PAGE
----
This population-based open cohort study aims to investigate biological and sociodemographic drivers of malaria transmission in the main urban hotspot of Amazonian Brazil.
Although considerable success in reducing the incidence of malaria has been achieved in Brazil in recent years, an increase in the proportion of cases caused by the harder-to-eliminate Plasmodium vivax parasite can be noted. Recurrences in P. vivax malaria cases are due to new mosquito-bite infections, drug resistance or especially from relapses arising from hypnozoites. As such, new innovative surveillance strategies are needed. The aim of this study was to develop an infographic visualization tool to improve individual-level malaria surveillance focused on malaria elimination in the Brazilian Amazon.
Plasmodium vivax is the major cause of human malaria in the Americas. How P. vivax infection can lead to poor clinical outcomes, despite low peripheral parasitaemia remains a matter of intense debate. Estimation of total P. vivax biomass based on circulating markers indicates existence of a predominant parasite population outside of circulation. In this study we investigate associations between both peripheral and total parasite biomass and host response in vivax malaria. We analysed parasite and host signatures in a cohort of uncomplicated vivax malaria patients from Manaus, Brazil, combining clinical and parasite parameters, multiplexed analysis of host responses and ex vivo assays. Patterns of clinical features, parasite burden and host signatures measured in plasma across the patient cohort were highly heterogenous.
Larvicides are typically applied to fixed and findable mosquito breeding sites, such as fish farming ponds used in commercial aquaculture, to kill immature forms and thereby reduce the size of adult malaria vector populations. However, there is little evidence suggesting that larviciding may suppress community-wide malaria transmission outside Africa. Here, we tested whether the biological larvicide VectoMax FG applied at monthly intervals to fish farming ponds can reduce malaria incidence in Amazonian Brazil.
To assess the antiplasmodial activity of 24 extracts from Palicourea and Psychotria genera, along with the targeted LC–MS metabolite profiling, as well as identification of the main metabolites in the bioactive extracts.
Around 27% of South Americans live in central and southern Brazil. Of 19,400 human malaria cases in Brazil in 2018, some were from the southern and southeastern states. High abundance of malaria vectors is generally positively associated with malaria incidence. Expanding geographic distributions of Anopheles vector mosquito species (e.g. A. cruzii) in the face of climate change processes would increase risk of such malaria transmission; such risk is of particular concern in regions that hold human population concentrations near present limits of vector species' geographic distributions.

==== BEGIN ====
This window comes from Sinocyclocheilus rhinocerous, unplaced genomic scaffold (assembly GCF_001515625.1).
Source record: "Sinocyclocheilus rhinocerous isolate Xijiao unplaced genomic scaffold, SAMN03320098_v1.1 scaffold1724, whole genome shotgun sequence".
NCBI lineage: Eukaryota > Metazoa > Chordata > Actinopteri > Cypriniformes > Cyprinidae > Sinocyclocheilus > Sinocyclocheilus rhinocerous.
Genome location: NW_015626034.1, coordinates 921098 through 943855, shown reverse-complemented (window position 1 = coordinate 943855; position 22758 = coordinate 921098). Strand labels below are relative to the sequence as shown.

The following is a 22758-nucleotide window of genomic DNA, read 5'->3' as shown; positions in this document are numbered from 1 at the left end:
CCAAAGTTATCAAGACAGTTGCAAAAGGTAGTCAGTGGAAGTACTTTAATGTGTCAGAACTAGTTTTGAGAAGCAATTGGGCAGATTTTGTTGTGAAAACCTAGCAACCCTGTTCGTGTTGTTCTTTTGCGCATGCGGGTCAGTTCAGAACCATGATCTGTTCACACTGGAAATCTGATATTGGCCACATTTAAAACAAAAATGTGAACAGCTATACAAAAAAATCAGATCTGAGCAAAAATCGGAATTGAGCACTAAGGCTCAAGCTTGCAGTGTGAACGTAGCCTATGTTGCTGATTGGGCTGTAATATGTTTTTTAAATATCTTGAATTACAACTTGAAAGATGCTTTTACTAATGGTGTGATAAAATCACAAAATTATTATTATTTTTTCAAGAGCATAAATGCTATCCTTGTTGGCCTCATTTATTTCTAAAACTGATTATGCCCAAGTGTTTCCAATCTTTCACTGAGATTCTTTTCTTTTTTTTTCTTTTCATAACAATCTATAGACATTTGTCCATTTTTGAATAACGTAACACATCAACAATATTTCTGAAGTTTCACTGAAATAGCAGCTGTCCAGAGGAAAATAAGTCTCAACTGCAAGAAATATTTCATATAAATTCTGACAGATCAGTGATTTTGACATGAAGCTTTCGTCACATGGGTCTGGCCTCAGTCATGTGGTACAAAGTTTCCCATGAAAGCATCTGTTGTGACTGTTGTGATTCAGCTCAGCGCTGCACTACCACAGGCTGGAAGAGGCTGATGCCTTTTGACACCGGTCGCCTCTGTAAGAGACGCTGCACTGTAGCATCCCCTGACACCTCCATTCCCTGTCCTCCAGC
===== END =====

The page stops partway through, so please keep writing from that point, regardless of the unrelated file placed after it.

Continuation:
Glucose-6-phosphate dehydrogenase (G6PD) deficiency is a common enzyme deficiency, prevalent in many malaria-endemic countries. G6PD-deficient individuals are susceptible to hemolysis during oxidative stress, which can occur from exposure to certain medications, including 8-aminoquinolines used to treat Plasmodium vivax malaria. Accordingly, access to point-of-care (POC) G6PD testing in Brazil is critical for safe treatment of P. vivax malaria.
Literature data on toucans haemosporidians are scarce and all reports come from investigations in Brazil. Muniz et al. (Rev Bras Malariol 3: 339-356, Muniz et al., Rev Bras Malariol 3:339-356, 1951) and Muniz and Soares (Rev Bras Malar 611-617, Muniz J, Soares R de RL (1954) Nota sôbre um parasita do gênero Plasmodium encontrado no Ramphastos toco Müller, 1776, "Tucano-Açu", e diferente do Plasmodium huffi: Plasmodium pinottii n. sp. Rev Bras Malar 611 - 617.) described two Plasmodium species, P. huffi and P. pinottii, in Ramphastos toco. Later, Manwell and Sessler (J Protozol 18: 570-574, Manwell and Sessler, Malaria Parasites of Toucans J Protozol 18:570-574, 1971) established a new subspecies, P. nucleophilum toucani.
Plasmodium malariae infections are often asymptomatic and long-lasting. Mixed infections are often underdetected in areas where P. malariae, P. vivax, and P. falciparum are coendemic.
Paratransgenesis consists of genetically engineering an insect symbiont to control vector-borne diseases. Biosafety assessments are a prerequisite for the use of genetically modified organisms (GMOs). Assessments rely on the measurement of the possible impacts of GMOs on different organisms, including beneficial organisms, such as pollinators.